Lessons Learned from States’ Efforts to Build a Meaningful Continuum of Supports for Children PN-3 and their Caregivers

We owe children the opportunity and environments they need to thrive and achieve their goals; and for all children, and particularly young children, this means creating policies, systems, and communities that are responsive to the needs of families.

Public agencies have an enormous role to play in promoting the health and well-being of all children and families and preventing their involvement with child welfare. Given the unique needs of children prenatal to three (PN-3) and their families, public agencies that administer supports and resources for young children and their families should focus on developing a shared vision across agencies and in partnership with communities, to meet the needs of pregnant people and children PN-3 and their caregivers. This shared vision should then drive policy development, investments, and collaboration to enhance a holistic support continuum where families are able to access what they need, when they need it, within their communities, and in ways that are affirming and culturally responsive.

In developing and enhancing this support continuum, a crucial component is partnering with community-based organizations and parents to (1) identify strengths and gaps in the current continuum for those who are inadequately and inappropriately served and (2) develop and implement an array of anti-racist strategies that include responsive programs and policies. Only by centering equity in building a support continuum can public agencies truly be responsive to community and family needs and contribute to an early childhood system that provides robust support for families, respecting and valuing families’ assessment of their needs.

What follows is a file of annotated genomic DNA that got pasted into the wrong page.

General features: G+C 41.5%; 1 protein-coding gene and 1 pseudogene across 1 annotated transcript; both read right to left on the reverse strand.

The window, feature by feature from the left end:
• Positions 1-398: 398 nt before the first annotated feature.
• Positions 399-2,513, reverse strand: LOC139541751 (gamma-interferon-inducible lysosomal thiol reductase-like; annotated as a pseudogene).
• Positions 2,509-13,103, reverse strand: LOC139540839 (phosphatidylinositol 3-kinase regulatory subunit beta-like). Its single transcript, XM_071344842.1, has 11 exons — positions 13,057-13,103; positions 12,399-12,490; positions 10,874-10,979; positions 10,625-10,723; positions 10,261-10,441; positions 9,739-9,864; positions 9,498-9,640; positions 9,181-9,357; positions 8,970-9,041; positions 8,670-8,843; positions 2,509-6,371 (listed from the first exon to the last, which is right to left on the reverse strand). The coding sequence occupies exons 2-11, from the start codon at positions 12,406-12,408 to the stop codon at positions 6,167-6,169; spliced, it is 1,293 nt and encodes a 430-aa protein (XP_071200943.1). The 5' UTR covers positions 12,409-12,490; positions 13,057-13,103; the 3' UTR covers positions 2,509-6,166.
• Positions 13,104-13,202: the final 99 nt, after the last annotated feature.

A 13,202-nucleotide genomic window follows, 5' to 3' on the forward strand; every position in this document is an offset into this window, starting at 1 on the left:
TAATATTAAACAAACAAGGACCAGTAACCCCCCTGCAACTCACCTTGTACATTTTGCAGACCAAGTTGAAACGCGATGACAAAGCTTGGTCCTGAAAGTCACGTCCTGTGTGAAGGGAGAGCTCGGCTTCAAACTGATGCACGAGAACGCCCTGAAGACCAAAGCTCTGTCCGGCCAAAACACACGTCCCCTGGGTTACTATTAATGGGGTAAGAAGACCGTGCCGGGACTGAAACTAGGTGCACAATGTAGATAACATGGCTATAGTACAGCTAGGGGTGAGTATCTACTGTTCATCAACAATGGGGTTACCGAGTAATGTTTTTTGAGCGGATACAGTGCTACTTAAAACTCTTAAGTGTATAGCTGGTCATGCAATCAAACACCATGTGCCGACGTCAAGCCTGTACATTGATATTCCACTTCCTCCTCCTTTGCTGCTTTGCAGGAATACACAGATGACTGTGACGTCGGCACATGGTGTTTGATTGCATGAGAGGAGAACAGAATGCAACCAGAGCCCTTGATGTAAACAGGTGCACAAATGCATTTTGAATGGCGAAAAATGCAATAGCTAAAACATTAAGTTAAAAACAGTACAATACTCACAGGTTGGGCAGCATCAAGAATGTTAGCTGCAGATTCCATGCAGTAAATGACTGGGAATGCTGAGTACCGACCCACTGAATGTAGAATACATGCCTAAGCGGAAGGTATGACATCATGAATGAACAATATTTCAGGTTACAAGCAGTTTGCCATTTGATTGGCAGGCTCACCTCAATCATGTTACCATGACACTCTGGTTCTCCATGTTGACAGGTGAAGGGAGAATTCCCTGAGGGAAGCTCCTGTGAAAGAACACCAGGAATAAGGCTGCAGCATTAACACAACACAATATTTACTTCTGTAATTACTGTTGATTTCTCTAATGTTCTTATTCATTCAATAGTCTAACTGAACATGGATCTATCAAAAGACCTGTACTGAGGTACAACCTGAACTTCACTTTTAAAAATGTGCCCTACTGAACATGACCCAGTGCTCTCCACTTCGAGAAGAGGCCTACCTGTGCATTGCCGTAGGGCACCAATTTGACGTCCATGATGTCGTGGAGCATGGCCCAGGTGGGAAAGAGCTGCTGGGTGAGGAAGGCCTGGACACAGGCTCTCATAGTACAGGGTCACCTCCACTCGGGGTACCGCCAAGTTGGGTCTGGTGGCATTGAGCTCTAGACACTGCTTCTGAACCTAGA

Over the past two years, CSSP engaged with five jurisdictions—the District of Columbia, Nebraska, New Jersey, New Mexico, and South Carolina—as they worked to build a robust, responsive, and accessible continuum of supports to meet the needs of families and prevent involvement with child welfare. The jurisdictions each took steps to build teams (PCI teams) focused on creating a shared mission, develop PN-3 plans, and begin to implement these plans. They operationalized key steps toward building a continuum of supports, such as: